The Oxford History of the Crusades
Jonathan Simon Christopher Riley-Smith
Oxford University Press, 1999 - Civilization, Medieval - 457 pages
In this collection of essays, the story of the Crusades is told as never before in an engrossing and comprehensive history that ranges from the preaching of the First Crusade in 1095 to the legacy of crusading ideals and imagery that continues today. Here are the ideas of apologists, propagandists, and poets about the Crusades, as well as the perceptions and motives of the crusaders themselves and the means by which they joined the movement.
The book's coverage ranges from the elaborate social and civic systems that arose to support the Crusades to in-depth and vivid descriptions of the battles themselves. The contributors provide keen and insightful commentary on the reactions of the Muslims to a Christian holy war. Also included are studies of crusades outside the eastern Mediterranean region as well as post-medieval crusades.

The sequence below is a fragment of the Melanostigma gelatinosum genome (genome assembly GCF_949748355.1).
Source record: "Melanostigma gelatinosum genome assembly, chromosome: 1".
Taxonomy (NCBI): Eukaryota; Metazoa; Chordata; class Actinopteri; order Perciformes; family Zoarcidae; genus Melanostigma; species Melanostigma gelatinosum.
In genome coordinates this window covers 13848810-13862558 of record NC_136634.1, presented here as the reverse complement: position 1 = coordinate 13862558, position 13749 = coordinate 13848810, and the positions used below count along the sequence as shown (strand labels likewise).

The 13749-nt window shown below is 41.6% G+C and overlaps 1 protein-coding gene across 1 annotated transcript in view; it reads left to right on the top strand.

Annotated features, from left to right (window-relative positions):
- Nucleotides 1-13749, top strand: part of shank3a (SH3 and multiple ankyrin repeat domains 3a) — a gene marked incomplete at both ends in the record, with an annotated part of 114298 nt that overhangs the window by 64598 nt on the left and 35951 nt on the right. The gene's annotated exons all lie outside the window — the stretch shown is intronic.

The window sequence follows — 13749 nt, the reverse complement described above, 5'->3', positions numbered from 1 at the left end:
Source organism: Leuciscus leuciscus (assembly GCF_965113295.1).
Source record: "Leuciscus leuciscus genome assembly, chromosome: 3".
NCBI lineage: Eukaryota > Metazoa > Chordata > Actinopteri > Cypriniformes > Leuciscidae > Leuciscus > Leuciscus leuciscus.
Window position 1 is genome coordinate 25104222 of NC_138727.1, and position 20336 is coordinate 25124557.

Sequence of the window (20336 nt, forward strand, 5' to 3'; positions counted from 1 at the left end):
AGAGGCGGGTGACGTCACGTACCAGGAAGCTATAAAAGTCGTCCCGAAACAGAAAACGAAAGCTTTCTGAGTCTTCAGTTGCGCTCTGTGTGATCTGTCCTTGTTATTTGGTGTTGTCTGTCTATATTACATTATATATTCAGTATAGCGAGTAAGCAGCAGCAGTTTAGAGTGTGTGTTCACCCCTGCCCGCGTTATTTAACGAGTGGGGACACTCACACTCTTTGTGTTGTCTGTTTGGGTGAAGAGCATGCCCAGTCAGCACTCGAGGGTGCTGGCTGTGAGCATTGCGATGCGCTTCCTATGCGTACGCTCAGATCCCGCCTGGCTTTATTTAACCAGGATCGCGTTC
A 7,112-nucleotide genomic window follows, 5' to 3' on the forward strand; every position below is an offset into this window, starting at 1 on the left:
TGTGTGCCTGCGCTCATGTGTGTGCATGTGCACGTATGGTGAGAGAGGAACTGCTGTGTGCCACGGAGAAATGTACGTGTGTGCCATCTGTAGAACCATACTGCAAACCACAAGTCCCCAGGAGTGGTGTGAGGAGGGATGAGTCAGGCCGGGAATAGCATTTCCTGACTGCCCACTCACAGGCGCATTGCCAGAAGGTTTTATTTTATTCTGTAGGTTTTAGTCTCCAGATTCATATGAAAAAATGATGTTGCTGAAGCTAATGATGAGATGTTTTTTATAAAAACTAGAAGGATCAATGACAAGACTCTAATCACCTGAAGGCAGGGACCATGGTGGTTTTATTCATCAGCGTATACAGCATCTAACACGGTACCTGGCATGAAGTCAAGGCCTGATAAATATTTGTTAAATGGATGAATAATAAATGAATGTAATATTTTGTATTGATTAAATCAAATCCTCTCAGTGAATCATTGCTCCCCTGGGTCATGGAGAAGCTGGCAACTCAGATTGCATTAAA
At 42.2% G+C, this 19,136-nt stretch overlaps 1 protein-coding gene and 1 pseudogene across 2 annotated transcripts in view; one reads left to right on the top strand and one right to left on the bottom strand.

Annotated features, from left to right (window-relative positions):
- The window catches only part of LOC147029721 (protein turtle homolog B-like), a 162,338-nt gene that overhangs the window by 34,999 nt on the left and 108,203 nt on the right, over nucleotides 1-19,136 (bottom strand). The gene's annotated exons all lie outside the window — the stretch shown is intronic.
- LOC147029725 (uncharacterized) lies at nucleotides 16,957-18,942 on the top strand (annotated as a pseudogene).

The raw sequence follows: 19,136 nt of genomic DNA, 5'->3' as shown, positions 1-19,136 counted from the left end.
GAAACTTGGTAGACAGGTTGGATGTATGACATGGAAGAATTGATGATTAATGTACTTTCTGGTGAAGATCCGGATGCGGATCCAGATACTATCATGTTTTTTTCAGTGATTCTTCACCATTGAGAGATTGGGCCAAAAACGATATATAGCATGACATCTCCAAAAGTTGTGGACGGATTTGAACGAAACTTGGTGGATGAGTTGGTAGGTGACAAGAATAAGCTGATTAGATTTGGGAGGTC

By describing the combat and homefront conditions, by evaluating the clash (and coalescence) of many cultures, by tracing a legacy that continues in our conflict-ridden present, and by documenting the enduring artistic and social changes that the Crusades wrought, A History of the Crusades offers an unsurpassed panorama of one of the great movements in western history. All students of medieval culture, religion, politics, and/or history will find in these pages a highly useful, thorough, and contemporary account of that movement.
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